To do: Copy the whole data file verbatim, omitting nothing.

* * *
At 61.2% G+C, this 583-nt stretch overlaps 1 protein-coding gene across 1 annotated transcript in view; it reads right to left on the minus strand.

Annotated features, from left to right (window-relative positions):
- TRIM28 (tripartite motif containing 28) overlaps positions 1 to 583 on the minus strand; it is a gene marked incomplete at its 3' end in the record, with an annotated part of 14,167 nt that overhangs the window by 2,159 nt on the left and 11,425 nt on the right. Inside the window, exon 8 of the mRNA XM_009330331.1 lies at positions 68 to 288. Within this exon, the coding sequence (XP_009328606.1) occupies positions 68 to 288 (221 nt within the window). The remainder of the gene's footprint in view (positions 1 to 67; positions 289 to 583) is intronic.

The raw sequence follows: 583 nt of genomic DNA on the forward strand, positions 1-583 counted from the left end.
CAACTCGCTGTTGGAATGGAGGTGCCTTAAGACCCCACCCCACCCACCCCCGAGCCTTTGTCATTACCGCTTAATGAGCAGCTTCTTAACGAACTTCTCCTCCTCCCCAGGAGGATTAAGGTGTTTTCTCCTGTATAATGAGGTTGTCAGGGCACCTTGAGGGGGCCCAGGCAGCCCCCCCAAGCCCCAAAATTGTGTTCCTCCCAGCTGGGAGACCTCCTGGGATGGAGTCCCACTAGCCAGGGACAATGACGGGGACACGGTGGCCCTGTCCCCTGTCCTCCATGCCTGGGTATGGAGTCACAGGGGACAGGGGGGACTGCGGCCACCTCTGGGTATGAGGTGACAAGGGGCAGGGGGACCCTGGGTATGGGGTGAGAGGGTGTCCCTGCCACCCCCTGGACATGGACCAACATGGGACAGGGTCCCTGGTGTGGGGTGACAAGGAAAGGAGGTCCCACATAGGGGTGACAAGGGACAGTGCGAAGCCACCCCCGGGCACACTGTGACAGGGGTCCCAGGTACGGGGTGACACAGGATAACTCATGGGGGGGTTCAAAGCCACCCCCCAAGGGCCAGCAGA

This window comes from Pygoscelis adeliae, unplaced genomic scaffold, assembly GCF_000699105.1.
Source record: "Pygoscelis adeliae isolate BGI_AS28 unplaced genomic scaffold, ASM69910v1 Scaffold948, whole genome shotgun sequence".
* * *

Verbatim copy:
At 61.2% G+C, this 583-nt stretch overlaps 1 protein-coding gene across 1 annotated transcript in view; it reads right to left on the minus strand.

Annotated features, from left to right (window-relative positions):
- TRIM28 (tripartite motif containing 28) overlaps positions 1 to 583 on the minus strand; it is a gene marked incomplete at its 3' end in the record, with an annotated part of 14,167 nt that overhangs the window by 2,159 nt on the left and 11,425 nt on the right. Inside the window, exon 8 of the mRNA XM_009330331.1 lies at positions 68 to 288. Within this exon, the coding sequence (XP_009328606.1) occupies positions 68 to 288 (221 nt within the window). The remainder of the gene's footprint in view (positions 1 to 67; positions 289 to 583) is intronic.

The raw sequence follows: 583 nt of genomic DNA on the forward strand, positions 1-583 counted from the left end.
CAACTCGCTGTTGGAATGGAGGTGCCTTAAGACCCCACCCCACCCACCCCCGAGCCTTTGTCATTACCGCTTAATGAGCAGCTTCTTAACGAACTTCTCCTCCTCCCCAGGAGGATTAAGGTGTTTTCTCCTGTATAATGAGGTTGTCAGGGCACCTTGAGGGGGCCCAGGCAGCCCCCCCAAGCCCCAAAATTGTGTTCCTCCCAGCTGGGAGACCTCCTGGGATGGAGTCCCACTAGCCAGGGACAATGACGGGGACACGGTGGCCCTGTCCCCTGTCCTCCATGCCTGGGTATGGAGTCACAGGGGACAGGGGGGACTGCGGCCACCTCTGGGTATGAGGTGACAAGGGGCAGGGGGACCCTGGGTATGGGGTGAGAGGGTGTCCCTGCCACCCCCTGGACATGGACCAACATGGGACAGGGTCCCTGGTGTGGGGTGACAAGGAAAGGAGGTCCCACATAGGGGTGACAAGGGACAGTGCGAAGCCACCCCCGGGCACACTGTGACAGGGGTCCCAGGTACGGGGTGACACAGGATAACTCATGGGGGGGTTCAAAGCCACCCCCCAAGGGCCAGCAGA

This window comes from Pygoscelis adeliae, unplaced genomic scaffold, assembly GCF_000699105.1.
Source record: "Pygoscelis adeliae isolate BGI_AS28 unplaced genomic scaffold, ASM69910v1 Scaffold948, whole genome shotgun sequence".